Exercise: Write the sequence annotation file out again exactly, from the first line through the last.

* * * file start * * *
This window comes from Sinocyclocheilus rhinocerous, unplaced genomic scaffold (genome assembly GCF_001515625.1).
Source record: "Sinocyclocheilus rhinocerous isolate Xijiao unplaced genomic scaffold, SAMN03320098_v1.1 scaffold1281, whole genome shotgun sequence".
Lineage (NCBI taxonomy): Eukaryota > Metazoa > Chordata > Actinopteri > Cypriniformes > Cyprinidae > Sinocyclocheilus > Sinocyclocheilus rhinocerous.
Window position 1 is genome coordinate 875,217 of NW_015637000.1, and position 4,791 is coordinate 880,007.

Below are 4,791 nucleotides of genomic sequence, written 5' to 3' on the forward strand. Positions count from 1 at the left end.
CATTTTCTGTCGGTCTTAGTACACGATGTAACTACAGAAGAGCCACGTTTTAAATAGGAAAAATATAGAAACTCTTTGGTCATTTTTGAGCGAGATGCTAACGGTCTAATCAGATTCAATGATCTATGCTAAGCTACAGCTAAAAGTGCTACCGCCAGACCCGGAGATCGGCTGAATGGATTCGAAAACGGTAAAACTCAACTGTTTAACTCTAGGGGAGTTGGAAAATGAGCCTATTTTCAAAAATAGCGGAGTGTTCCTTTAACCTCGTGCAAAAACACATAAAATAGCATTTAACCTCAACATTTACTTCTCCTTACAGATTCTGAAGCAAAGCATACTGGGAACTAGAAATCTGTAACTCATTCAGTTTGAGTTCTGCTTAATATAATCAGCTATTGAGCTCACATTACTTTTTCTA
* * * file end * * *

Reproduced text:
This window comes from Sinocyclocheilus rhinocerous, unplaced genomic scaffold (genome assembly GCF_001515625.1).
Source record: "Sinocyclocheilus rhinocerous isolate Xijiao unplaced genomic scaffold, SAMN03320098_v1.1 scaffold1281, whole genome shotgun sequence".
Lineage (NCBI taxonomy): Eukaryota > Metazoa > Chordata > Actinopteri > Cypriniformes > Cyprinidae > Sinocyclocheilus > Sinocyclocheilus rhinocerous.
Window position 1 is genome coordinate 875,217 of NW_015637000.1, and position 4,791 is coordinate 880,007.

Below are 4,791 nucleotides of genomic sequence, written 5' to 3' on the forward strand. Positions count from 1 at the left end.
CATTTTCTGTCGGTCTTAGTACACGATGTAACTACAGAAGAGCCACGTTTTAAATAGGAAAAATATAGAAACTCTTTGGTCATTTTTGAGCGAGATGCTAACGGTCTAATCAGATTCAATGATCTATGCTAAGCTACAGCTAAAAGTGCTACCGCCAGACCCGGAGATCGGCTGAATGGATTCGAAAACGGTAAAACTCAACTGTTTAACTCTAGGGGAGTTGGAAAATGAGCCTATTTTCAAAAATAGCGGAGTGTTCCTTTAACCTCGTGCAAAAACACATAAAATAGCATTTAACCTCAACATTTACTTCTCCTTACAGATTCTGAAGCAAAGCATACTGGGAACTAGAAATCTGTAACTCATTCAGTTTGAGTTCTGCTTAATATAATCAGCTATTGAGCTCACATTACTTTTTCTA